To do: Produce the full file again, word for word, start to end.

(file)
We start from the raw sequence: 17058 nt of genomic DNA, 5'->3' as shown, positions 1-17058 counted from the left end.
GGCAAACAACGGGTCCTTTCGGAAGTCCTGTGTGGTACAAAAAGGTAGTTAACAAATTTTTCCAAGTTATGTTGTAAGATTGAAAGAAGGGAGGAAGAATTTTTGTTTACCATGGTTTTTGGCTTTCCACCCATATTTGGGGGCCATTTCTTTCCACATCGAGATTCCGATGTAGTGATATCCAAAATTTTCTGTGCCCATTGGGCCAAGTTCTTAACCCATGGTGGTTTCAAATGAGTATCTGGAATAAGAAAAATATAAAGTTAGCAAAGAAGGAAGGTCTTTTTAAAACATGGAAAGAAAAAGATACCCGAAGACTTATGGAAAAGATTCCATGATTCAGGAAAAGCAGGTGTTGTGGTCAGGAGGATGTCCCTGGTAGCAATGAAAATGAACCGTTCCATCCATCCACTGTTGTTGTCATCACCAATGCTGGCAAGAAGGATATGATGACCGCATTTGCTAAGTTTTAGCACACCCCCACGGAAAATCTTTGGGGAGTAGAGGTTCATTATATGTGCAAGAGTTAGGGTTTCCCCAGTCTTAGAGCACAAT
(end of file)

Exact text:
We start from the raw sequence: 17058 nt of genomic DNA, 5'->3' as shown, positions 1-17058 counted from the left end.
GGCAAACAACGGGTCCTTTCGGAAGTCCTGTGTGGTACAAAAAGGTAGTTAACAAATTTTTCCAAGTTATGTTGTAAGATTGAAAGAAGGGAGGAAGAATTTTTGTTTACCATGGTTTTTGGCTTTCCACCCATATTTGGGGGCCATTTCTTTCCACATCGAGATTCCGATGTAGTGATATCCAAAATTTTCTGTGCCCATTGGGCCAAGTTCTTAACCCATGGTGGTTTCAAATGAGTATCTGGAATAAGAAAAATATAAAGTTAGCAAAGAAGGAAGGTCTTTTTAAAACATGGAAAGAAAAAGATACCCGAAGACTTATGGAAAAGATTCCATGATTCAGGAAAAGCAGGTGTTGTGGTCAGGAGGATGTCCCTGGTAGCAATGAAAATGAACCGTTCCATCCATCCACTGTTGTTGTCATCACCAATGCTGGCAAGAAGGATATGATGACCGCATTTGCTAAGTTTTAGCACACCCCCACGGAAAATCTTTGGGGAGTAGAGGTTCATTATATGTGCAAGAGTTAGGGTTTCCCCAGTCTTAGAGCACAAT